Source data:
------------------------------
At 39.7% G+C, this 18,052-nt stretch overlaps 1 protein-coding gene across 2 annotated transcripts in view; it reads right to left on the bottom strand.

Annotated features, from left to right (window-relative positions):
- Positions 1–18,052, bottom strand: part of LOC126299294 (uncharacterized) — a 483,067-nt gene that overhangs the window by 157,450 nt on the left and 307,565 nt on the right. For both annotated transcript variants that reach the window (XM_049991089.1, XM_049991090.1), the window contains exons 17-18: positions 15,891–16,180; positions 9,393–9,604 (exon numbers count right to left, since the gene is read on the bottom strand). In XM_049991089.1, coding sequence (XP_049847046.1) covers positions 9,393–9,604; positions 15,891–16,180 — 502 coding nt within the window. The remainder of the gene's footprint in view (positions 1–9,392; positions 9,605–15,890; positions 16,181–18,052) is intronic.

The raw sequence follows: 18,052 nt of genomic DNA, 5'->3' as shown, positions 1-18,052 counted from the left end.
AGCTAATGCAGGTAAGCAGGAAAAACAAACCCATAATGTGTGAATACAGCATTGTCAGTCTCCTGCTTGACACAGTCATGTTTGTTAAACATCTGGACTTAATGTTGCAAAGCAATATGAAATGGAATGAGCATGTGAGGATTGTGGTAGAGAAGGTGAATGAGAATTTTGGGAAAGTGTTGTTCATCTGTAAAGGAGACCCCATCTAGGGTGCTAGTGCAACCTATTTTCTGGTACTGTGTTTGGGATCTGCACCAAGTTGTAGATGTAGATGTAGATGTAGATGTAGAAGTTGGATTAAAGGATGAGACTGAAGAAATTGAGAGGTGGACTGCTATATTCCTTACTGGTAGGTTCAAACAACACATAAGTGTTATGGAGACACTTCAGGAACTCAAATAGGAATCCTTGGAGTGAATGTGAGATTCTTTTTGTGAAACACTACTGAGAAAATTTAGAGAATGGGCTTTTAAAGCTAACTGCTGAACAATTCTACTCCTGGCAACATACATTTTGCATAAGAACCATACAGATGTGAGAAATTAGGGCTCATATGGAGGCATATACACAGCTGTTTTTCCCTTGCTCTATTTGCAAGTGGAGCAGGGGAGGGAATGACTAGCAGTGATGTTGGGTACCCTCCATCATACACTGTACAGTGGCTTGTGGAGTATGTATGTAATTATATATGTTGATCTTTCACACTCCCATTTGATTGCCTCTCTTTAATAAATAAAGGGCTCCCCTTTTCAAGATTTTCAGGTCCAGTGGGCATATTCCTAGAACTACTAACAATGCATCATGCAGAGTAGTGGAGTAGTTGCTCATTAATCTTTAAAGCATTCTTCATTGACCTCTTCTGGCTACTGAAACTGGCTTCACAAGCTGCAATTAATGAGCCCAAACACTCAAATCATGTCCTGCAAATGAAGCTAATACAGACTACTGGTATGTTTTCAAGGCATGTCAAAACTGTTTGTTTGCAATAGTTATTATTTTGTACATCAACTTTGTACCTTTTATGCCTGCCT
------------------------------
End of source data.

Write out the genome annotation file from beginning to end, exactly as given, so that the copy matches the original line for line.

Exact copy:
At 39.7% G+C, this 18,052-nt stretch overlaps 1 protein-coding gene across 2 annotated transcripts in view; it reads right to left on the bottom strand.

Annotated features, from left to right (window-relative positions):
- Positions 1–18,052, bottom strand: part of LOC126299294 (uncharacterized) — a 483,067-nt gene that overhangs the window by 157,450 nt on the left and 307,565 nt on the right. For both annotated transcript variants that reach the window (XM_049991089.1, XM_049991090.1), the window contains exons 17-18: positions 15,891–16,180; positions 9,393–9,604 (exon numbers count right to left, since the gene is read on the bottom strand). In XM_049991089.1, coding sequence (XP_049847046.1) covers positions 9,393–9,604; positions 15,891–16,180 — 502 coding nt within the window. The remainder of the gene's footprint in view (positions 1–9,392; positions 9,605–15,890; positions 16,181–18,052) is intronic.

The raw sequence follows: 18,052 nt of genomic DNA, 5'->3' as shown, positions 1-18,052 counted from the left end.
AGCTAATGCAGGTAAGCAGGAAAAACAAACCCATAATGTGTGAATACAGCATTGTCAGTCTCCTGCTTGACACAGTCATGTTTGTTAAACATCTGGACTTAATGTTGCAAAGCAATATGAAATGGAATGAGCATGTGAGGATTGTGGTAGAGAAGGTGAATGAGAATTTTGGGAAAGTGTTGTTCATCTGTAAAGGAGACCCCATCTAGGGTGCTAGTGCAACCTATTTTCTGGTACTGTGTTTGGGATCTGCACCAAGTTGTAGATGTAGATGTAGATGTAGATGTAGAAGTTGGATTAAAGGATGAGACTGAAGAAATTGAGAGGTGGACTGCTATATTCCTTACTGGTAGGTTCAAACAACACATAAGTGTTATGGAGACACTTCAGGAACTCAAATAGGAATCCTTGGAGTGAATGTGAGATTCTTTTTGTGAAACACTACTGAGAAAATTTAGAGAATGGGCTTTTAAAGCTAACTGCTGAACAATTCTACTCCTGGCAACATACATTTTGCATAAGAACCATACAGATGTGAGAAATTAGGGCTCATATGGAGGCATATACACAGCTGTTTTTCCCTTGCTCTATTTGCAAGTGGAGCAGGGGAGGGAATGACTAGCAGTGATGTTGGGTACCCTCCATCATACACTGTACAGTGGCTTGTGGAGTATGTATGTAATTATATATGTTGATCTTTCACACTCCCATTTGATTGCCTCTCTTTAATAAATAAAGGGCTCCCCTTTTCAAGATTTTCAGGTCCAGTGGGCATATTCCTAGAACTACTAACAATGCATCATGCAGAGTAGTGGAGTAGTTGCTCATTAATCTTTAAAGCATTCTTCATTGACCTCTTCTGGCTACTGAAACTGGCTTCACAAGCTGCAATTAATGAGCCCAAACACTCAAATCATGTCCTGCAAATGAAGCTAATACAGACTACTGGTATGTTTTCAAGGCATGTCAAAACTGTTTGTTTGCAATAGTTATTATTTTGTACATCAACTTTGTACCTTTTATGCCTGCCT